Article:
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I'm a consulting geologist for a small company in the Denver area. I study problems related to active tectonics, using geomorphology, structural geology and remote sensing.

Monday, June 02, 2008

Tarka in Taipei redux

back again... Yesterdays recconoitre to Miaoli was mission successful. Of course it wasn't a militaristic exercise (rather one of international cooperation) but sometimes it feels like a battle, just sitting though a 16 hour deluge of intellectual bombs dropped on you by your academic superiors and industry experts. It's no wonder to me, that given the opportunity on the free market, the Taiwanese (painting with a broad brush, I know) have very quickly dominated certain markets... they are smart, motivated and tireless.

It certainly didn't help that I only managed a few hours of sleep the previous night... thanks in part to a nice dinner that went on later than it should have (I made a rustic bolognese sauce that started with braising beef bones, more on it later). The real shock came in the form of Surface Wave arrivals from the 5.3Mw earthquake we had that night. Granted, 5.3 is pretty small. By a seismologist's standards it's barely worth putting down your coffee for (though if you did put down your cup it might not even spill the coffee) but it was certainly enough to wake me from sleep. Oddly, this was the first earthquake I've experienced that actually woke me up... I've slept though a few before. It's an odd sensation to describe; like having your bed attached to elliptical orbit linear actuators, or more simply being shaken very smoothly but strongly. The first acceleration is a bit like the feeling of nodding off in seminar, smooth and suave but enough to grab your attention. Then the accelerations quickly build and oscillate and, then, slow as smoothly and suddenly as they started.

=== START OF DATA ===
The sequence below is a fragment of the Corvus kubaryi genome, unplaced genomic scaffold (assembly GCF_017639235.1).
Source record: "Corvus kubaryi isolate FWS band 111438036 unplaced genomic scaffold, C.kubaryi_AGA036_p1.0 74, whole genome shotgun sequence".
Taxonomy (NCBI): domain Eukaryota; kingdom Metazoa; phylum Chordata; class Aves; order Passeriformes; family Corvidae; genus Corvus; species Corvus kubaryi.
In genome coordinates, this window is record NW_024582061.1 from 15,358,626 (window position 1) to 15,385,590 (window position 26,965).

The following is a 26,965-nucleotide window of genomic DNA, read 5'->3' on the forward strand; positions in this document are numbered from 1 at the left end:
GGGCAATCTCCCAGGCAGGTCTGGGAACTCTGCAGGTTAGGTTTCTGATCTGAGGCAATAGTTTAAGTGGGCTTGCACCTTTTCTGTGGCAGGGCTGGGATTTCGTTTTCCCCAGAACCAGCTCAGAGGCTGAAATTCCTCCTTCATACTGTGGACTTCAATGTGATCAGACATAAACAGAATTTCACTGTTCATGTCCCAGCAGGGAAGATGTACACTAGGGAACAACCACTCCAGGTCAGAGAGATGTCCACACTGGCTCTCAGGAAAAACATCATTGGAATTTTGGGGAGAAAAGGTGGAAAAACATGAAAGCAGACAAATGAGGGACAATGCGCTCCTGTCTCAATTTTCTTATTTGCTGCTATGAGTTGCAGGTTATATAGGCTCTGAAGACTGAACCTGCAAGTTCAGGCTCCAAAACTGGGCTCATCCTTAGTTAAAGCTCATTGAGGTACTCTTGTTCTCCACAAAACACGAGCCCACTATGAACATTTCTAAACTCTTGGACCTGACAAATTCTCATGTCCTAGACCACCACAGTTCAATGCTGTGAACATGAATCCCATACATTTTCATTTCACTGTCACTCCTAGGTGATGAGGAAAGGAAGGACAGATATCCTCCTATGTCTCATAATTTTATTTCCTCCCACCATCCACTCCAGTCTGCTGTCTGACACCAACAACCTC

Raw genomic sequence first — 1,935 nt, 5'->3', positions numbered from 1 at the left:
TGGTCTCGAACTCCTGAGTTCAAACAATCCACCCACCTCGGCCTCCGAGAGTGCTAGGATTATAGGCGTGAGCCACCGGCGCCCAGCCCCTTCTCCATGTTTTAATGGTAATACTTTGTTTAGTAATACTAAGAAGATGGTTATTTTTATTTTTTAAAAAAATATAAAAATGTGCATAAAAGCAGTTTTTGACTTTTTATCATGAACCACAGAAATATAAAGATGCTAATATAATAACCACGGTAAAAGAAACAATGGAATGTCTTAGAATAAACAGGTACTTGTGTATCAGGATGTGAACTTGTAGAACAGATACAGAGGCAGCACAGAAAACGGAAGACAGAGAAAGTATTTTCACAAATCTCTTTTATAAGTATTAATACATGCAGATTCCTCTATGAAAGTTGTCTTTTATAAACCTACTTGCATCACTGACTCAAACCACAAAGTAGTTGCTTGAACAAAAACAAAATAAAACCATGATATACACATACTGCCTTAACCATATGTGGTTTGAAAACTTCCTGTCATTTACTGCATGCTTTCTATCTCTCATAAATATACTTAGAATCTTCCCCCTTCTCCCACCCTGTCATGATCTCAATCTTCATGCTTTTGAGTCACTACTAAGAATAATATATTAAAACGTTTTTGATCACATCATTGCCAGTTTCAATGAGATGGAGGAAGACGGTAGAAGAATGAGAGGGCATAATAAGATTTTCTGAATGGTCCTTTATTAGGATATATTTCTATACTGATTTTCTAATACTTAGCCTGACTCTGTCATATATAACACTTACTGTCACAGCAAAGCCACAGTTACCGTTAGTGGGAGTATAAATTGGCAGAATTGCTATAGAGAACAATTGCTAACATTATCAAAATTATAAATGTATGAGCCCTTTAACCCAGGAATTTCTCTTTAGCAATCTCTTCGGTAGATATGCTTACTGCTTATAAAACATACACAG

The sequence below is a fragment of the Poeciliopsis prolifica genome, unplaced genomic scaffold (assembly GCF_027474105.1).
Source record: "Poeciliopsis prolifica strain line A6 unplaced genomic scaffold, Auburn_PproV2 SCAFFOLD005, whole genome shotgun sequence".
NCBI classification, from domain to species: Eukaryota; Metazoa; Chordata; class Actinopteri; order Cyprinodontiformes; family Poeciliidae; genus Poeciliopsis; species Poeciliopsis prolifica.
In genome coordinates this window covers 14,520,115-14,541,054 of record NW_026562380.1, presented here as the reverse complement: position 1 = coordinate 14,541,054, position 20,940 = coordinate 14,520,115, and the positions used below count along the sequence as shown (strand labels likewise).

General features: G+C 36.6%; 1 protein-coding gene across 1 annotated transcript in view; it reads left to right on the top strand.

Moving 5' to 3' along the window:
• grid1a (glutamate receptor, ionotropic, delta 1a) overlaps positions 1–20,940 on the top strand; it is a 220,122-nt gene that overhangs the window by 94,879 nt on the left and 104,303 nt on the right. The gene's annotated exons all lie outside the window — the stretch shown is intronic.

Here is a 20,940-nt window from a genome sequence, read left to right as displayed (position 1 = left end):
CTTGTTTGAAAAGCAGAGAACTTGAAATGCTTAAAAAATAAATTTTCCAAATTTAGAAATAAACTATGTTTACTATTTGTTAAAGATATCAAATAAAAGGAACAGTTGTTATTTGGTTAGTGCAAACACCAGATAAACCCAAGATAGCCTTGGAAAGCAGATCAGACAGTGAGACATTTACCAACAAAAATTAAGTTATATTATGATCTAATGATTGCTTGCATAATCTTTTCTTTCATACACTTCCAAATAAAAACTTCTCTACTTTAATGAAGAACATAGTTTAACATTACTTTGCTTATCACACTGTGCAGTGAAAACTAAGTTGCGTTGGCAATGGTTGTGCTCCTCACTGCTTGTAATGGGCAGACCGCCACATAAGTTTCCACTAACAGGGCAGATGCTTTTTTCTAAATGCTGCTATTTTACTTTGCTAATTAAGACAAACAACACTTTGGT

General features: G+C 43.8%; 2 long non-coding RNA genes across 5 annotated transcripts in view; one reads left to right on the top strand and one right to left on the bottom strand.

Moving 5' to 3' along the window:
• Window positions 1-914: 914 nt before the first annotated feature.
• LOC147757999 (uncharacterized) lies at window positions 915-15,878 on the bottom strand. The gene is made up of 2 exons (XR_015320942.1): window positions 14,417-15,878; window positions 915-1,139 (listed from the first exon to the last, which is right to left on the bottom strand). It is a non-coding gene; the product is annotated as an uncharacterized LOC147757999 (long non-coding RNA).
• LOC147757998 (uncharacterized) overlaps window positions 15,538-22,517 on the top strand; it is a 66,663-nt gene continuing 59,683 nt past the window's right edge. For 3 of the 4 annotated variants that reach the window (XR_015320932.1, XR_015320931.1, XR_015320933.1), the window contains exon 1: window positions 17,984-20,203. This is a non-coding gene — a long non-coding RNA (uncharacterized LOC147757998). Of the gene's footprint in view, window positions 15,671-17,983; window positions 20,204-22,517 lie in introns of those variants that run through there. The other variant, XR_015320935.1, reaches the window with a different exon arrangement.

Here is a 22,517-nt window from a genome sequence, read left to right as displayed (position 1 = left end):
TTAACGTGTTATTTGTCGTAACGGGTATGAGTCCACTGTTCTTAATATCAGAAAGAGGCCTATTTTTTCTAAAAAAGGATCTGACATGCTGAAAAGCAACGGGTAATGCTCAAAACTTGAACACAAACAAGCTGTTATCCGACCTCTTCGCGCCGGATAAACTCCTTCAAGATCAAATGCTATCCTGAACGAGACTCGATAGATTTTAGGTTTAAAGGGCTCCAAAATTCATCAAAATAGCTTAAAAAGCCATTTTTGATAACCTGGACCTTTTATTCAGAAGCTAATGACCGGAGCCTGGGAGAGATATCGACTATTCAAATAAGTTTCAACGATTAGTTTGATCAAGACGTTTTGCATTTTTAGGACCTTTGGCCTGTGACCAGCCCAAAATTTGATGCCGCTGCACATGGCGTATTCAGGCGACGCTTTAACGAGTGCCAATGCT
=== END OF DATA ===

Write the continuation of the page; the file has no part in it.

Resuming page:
wom - woom -
                                                        - woom - wom

I woke with a start and got out of bed, pulling on pants and walking into the hallway where my hosts (PhD's currently working on post-doctoral work in coseismic neotectonics) were also a bit wide-eyed but all of us were smiling. "Cool" was what came out of my mouth and the statement was echoed by my hosts. The frogs in the garden outside had been quiet till now but spent the rest of the evening nervously singing in noisy concert and stopping in perfect unison at each humanly imperceptible aftershock. My fight-or-flight response had been triggered by the sudden awakening and so I spent a good deal of time trying to fall asleep, all too aware of the frogs' sensitivity to vibrations in the ground.


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